My hero passed away on December 17. She was not a millionaire. She was not anyone famous. Yet she was the richest and most loved person I ever knew. Today people are striving to live more simple. To make their life count, but very few people do it well. My grandmother was one who did it extremely well. Raised during the depression, lived in a barn for a little while. On Christmas she would receive an orange. One orange. Married a man who went straight to WWII the day after their wedding. Did not hear from him for two years. Except for one letter and one telegram saying he was wounded. Lived in one house for about 70 years. Watched her husband die. Watched her daughter die. Watched her grandchildren suffer loss. I saw her cry, but it was short-lived because she wanted to smile. She seemed to always have a content smile on her face, especially when family was around. She never once complained about any of the crisis she faced. She only discussed them when asked. That is how I found out so much. Even though she experienced so much pain, she never criticized others for their feelings, no matter how trivial.
She woke up and went to work at four in the morning for many, many years. Why? She was a cook at a Lutheran School. She cooked for those kids by herself, completely from scratch every day. You talk to anyone who went to that school, and ask them what was the best thing about school? “Mrs. Betty’s cooking!” Her love came out in her cooking and every child felt it. I watched as kids would come back for seconds on vegetables! She would decorate the tables for the seasons just to make it extra special for those kids. In fact, the school is being let out early on Friday, just so families and teachers can attend her funeral. Simple Love.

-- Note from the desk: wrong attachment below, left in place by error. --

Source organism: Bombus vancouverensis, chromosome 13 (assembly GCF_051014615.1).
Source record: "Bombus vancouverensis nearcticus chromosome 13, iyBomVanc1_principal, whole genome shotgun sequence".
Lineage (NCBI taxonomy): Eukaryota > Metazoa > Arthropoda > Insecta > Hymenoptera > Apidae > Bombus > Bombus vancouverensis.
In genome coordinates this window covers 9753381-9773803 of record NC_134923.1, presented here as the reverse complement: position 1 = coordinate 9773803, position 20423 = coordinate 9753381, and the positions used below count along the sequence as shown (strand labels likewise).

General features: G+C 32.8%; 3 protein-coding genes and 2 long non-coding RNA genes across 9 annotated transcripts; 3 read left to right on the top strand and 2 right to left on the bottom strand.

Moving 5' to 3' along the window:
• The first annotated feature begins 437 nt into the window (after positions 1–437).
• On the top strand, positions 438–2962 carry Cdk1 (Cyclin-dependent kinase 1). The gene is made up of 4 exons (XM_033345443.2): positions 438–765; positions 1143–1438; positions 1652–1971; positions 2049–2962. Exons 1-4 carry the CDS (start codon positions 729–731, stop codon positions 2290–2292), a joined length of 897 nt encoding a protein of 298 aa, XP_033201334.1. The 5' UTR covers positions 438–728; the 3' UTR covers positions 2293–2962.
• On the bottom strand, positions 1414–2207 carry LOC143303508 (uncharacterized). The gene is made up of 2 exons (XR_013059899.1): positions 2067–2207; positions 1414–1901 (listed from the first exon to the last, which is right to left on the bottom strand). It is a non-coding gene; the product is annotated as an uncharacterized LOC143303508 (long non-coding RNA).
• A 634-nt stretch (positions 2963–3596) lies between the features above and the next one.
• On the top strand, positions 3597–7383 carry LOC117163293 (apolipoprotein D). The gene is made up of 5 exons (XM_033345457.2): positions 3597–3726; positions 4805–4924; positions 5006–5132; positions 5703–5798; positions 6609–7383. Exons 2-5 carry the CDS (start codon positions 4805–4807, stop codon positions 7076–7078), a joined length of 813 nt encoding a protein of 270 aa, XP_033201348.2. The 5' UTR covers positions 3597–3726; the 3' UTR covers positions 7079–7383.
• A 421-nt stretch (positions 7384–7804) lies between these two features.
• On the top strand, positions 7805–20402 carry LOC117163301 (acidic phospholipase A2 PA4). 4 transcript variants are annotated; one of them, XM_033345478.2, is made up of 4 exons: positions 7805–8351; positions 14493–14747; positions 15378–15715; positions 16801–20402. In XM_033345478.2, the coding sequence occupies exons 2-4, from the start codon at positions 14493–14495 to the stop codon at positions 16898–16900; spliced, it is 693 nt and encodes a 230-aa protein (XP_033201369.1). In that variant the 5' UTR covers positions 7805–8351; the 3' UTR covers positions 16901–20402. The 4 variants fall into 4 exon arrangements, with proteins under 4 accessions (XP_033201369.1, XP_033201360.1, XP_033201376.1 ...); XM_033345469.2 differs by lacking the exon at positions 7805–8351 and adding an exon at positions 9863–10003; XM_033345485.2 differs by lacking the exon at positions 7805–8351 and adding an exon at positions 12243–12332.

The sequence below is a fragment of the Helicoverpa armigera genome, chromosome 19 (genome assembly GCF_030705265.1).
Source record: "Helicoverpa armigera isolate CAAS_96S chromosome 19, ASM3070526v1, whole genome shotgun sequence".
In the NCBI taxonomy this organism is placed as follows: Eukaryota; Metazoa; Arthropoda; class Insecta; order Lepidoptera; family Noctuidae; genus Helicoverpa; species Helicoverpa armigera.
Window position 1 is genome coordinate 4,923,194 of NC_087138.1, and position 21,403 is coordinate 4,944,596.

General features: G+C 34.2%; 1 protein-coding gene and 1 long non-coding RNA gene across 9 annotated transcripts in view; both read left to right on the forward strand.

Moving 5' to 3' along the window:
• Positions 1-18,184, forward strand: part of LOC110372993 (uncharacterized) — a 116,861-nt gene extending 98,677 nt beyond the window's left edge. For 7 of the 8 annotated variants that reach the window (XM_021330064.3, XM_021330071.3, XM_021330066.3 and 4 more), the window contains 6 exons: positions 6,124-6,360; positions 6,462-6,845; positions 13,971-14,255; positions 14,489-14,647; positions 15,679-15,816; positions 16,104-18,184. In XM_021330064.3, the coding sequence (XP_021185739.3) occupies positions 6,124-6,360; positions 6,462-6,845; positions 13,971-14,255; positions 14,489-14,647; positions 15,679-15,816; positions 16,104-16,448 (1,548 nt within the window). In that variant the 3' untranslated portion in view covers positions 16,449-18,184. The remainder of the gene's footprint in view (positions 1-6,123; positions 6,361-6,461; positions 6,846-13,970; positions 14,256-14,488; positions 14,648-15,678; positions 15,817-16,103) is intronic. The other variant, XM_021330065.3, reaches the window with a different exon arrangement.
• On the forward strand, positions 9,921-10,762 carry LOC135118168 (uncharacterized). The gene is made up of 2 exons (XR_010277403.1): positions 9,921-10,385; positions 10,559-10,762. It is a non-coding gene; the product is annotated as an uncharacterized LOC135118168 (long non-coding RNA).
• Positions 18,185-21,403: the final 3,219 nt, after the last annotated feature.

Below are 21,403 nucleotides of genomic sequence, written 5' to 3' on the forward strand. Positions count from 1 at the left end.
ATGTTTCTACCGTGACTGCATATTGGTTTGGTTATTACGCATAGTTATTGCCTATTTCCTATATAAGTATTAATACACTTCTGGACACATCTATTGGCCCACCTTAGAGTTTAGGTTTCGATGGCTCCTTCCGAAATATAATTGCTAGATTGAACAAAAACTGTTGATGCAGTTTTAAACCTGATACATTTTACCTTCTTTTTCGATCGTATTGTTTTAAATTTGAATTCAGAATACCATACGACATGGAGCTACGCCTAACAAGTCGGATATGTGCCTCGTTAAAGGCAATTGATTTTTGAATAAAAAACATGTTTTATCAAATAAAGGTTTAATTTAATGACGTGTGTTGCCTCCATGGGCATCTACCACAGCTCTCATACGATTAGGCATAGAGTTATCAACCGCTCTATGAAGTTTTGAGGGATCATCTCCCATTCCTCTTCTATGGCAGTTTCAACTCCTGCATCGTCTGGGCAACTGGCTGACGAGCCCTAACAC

Her life was dripping with love. She chose to see the goodness in people and would make them feel good about themselves when she was with them. You could not help leaving her without a gigantic smile on your face. She cooked every weekend for her family, not because she had to, but she desired to with all her heart. She was the glue that brought us together.
The other day, when I was crying, my son came up to me and said, “Mom, she is not dead, she is still alive just in a different place.” How profound. From the mouth of babes. So simple, yet so complex. I went in my room and cried, and then suddenly heard my grandmothers laughter. Her laugh was so wonderful. Full belly, full of jolly fun. This was a gift to remember and I realized she died perfectly. In her home, surrounded by what she knew for 70 years, being welcomed “home” by those who went before. All the while laughing. Laughing so hard she cried. Tears of joy. Then I smiled, and realized for the first time in her life she did something for herself.
You see, living simply is not about choosing to live out in the country living off the land. Not getting gifts, eating all natural. It is about how you love. My grandmother lived her life doing nothing for herself, but truly out of love for others and their well-being. This is rare, special. And as my mother said, “If only I could be one tenth the person she was.” Yes if only we all could.
I will miss you forever.